December 9: Python File Format Modules

Combining the commonplace and the weirdly specific: As part of the Python Standard Library traversal, after yesterday's short post about data compression and archiving modules, today we're going to look at Python file format modules. Those include csv, configparser, netrc, xdrlib and the forgettable plistlib.


  • Writing your own csv dialect is extremely easy. I wonder how cursed you can make it.
  • configparser has an extended interpolation mode that allows you to refer to values from other sections like %{OtherSection:other_value}
  • You can configure lots of things about configparser, like the delimiters, comment prefix, strict mode, enable multiline strings with empty lines, permit empty/flag values, …
  • Why on earth is csv in a different documentation block from json and xml?
  • I learnt that the netrc FTP configuration format exists, and requires its own stdlib support module.
  • I learnt that xdr file format exists, and at least the Python interface sounds pretty annoying.
  • I learnt that plist Apple format exists, and it sounds not that bad.


The csv module allows you to read and write the different things that call themselves "CSV". It's extremely useful, and its CSVDictReader and CSVDictWriter classes are the best (the docs don't spend nearly enough time stressing that point).


There are tons of CSV dialects. Python supports some out of the box, and you can add your own. It uses a sniffer to guess the appropriate format. Standard dialects are "excel", "excel-tab" (tab-delimited), "unix" (with \n line endings and quoting all fields).

When building a dialect, you can specify the delimiter (,), if doublequotes should be doubled or use the escape character, set an escape character (defaulting to none), set a quote character ("), instruct the parser to ignore leading whitespace, and enable strict mode.


The configparser module lets you read and write INI config files. It maps each file to what amounts to nested dictionaries (and you can access values as config["section"]["value"]), and can write them back to disk and handle default values, too. It's great because it's readable and writable. It sucks because everything is a string until you squint really hard (with methods like getboolean).

You can parse several config files into the same parser, and the last one wins over earlier ones. This is useful to provide fallback values (either by a default config file or by loading a dictionary).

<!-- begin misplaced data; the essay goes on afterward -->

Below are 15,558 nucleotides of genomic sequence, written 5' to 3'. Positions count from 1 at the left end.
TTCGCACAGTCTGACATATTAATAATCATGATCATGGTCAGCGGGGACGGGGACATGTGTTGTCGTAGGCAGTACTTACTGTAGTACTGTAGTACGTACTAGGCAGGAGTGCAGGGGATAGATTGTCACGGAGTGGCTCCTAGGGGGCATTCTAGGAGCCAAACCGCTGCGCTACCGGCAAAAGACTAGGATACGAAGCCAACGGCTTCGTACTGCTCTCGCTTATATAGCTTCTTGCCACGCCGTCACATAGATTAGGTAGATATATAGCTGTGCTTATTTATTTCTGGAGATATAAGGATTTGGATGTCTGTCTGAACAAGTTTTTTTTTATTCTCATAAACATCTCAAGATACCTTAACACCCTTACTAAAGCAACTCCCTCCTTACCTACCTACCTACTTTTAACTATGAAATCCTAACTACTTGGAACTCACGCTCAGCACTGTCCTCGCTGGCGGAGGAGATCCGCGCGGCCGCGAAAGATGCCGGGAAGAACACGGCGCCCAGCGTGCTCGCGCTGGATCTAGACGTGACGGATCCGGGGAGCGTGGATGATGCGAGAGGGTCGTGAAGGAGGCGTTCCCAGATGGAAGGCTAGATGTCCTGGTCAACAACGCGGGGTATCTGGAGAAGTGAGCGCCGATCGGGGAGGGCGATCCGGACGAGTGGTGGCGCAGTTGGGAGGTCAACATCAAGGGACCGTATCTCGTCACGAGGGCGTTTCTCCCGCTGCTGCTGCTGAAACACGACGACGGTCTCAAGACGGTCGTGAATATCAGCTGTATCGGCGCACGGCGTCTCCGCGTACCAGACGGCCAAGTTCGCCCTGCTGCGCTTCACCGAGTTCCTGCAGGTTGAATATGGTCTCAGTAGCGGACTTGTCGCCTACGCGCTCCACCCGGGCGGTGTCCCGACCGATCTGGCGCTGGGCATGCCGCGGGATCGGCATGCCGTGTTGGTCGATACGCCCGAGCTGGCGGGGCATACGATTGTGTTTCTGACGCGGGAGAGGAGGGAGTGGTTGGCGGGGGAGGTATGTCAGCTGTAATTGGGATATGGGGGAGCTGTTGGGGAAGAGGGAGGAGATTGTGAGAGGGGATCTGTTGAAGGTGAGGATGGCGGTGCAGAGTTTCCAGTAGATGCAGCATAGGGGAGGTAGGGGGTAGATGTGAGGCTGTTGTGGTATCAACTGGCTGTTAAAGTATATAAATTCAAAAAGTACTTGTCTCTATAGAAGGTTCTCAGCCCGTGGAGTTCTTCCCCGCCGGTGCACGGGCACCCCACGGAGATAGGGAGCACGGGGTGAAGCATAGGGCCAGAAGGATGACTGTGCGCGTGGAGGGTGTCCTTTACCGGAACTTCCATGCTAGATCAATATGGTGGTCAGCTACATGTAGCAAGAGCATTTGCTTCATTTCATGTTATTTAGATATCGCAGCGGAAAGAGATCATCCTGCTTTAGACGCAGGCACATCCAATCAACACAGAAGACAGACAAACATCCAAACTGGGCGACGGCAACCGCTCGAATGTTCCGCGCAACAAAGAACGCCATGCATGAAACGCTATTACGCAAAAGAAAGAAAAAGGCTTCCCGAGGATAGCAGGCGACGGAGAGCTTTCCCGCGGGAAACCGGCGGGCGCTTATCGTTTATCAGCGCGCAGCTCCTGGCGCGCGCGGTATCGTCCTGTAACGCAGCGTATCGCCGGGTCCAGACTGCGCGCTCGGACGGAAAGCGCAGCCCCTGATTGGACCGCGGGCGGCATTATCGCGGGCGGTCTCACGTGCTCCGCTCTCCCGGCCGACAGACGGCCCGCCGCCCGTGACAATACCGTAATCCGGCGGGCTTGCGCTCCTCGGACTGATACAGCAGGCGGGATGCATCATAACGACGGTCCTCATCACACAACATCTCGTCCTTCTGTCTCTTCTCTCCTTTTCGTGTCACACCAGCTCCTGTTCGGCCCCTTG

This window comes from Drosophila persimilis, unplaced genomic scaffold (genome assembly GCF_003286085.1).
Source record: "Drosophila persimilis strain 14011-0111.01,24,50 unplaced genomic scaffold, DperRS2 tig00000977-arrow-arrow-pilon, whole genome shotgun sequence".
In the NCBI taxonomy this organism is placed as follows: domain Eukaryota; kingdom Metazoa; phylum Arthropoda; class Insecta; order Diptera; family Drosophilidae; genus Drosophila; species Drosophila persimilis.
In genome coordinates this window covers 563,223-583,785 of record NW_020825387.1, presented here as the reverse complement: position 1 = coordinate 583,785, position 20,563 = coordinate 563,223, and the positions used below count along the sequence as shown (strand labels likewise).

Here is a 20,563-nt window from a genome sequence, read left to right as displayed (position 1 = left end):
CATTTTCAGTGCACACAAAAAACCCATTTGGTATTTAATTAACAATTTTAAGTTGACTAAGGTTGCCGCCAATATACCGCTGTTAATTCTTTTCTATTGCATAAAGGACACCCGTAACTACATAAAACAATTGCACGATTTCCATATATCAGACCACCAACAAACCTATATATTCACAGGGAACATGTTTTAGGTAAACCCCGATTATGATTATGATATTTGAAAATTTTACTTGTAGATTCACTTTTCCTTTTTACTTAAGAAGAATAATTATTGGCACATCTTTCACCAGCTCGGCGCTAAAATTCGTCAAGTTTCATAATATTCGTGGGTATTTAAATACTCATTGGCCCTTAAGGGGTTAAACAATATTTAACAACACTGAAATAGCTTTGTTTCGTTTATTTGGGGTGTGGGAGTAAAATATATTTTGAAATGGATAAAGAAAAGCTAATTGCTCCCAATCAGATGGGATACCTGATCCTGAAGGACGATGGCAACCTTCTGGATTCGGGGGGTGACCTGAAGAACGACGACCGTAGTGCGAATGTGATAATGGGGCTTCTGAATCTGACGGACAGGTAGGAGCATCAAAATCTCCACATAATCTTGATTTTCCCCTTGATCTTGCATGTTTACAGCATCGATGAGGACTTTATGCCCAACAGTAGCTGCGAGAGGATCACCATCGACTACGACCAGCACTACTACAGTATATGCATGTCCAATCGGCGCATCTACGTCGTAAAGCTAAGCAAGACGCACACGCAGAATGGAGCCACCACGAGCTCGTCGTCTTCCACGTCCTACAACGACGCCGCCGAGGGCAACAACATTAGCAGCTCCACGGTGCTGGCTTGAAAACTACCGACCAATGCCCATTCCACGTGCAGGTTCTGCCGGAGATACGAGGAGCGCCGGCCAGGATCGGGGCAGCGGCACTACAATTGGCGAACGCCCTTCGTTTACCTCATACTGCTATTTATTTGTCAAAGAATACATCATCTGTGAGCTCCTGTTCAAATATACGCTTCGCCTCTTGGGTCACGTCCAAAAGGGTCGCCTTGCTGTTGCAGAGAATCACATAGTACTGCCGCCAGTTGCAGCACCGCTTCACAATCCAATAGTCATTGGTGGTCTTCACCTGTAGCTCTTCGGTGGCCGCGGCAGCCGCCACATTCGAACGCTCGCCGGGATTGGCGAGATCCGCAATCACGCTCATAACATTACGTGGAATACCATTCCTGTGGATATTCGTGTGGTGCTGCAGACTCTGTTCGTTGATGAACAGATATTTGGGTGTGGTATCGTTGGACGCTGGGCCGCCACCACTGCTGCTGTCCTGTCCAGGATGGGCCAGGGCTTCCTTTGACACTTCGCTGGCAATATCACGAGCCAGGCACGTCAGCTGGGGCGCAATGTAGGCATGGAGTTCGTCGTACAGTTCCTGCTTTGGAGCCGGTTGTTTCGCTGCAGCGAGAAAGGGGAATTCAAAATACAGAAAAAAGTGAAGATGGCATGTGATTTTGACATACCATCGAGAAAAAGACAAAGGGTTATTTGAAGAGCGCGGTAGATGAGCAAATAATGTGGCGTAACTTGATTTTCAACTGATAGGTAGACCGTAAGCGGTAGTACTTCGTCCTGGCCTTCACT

The parsers support interpolation, that is, %(previously_defined_variable) expansion. You can configure the parser to use extended interpolation, which allows you to refer to values from other sections, like %{OtherSection:other_value}.


You can change a bunch of things about the parsers. For one, by default, sections will be written back in the order they were added, but you can change the dict type (and thereby the ordering). You can elect to support files with no values for some settings (this_is_a_flag). You could even change the comment prefix (#, or allow inline comments) or the delimiters (= and :) to something else. You can disable strict mode, allow empty lines in multiline strings, rename the default section, and add custom data converters.


netrc is a format of deep and unending complexity: In three lines, you tell your FTP client about the remote machine name, username and password. The values are space separated. This is it.

With authenticators(host), you retrieve login data for the specified host. With hosts, you get the complete dictionary of host configs.


I learnt a lot of things today. First, there is such a thing as the XDR (external data representation) serialization format. Second, it's in use in ZFS, R, SpiderMonkey and libvirt. Python supports "most of the data types described in the RFC". You have to use individual pack_{type} and unpack_{type} methods on the Packer and Unpacker methods, which sounds like a ton of fun.


I learnt a lot of things today. First, on Apple systems, there are .plist files (for "property lists"). Second, they exist in binary and XML versions. Third, Python has native support for this file format.

These files are usually used for configuration, like Windows INI files. The format supports a set of types, including numbers, strings, booleans, tuples, lists, dictionaries with string keys, bytes and datetimes. You use the load and loads and dump and dumps functions to interface with the files. And that's it.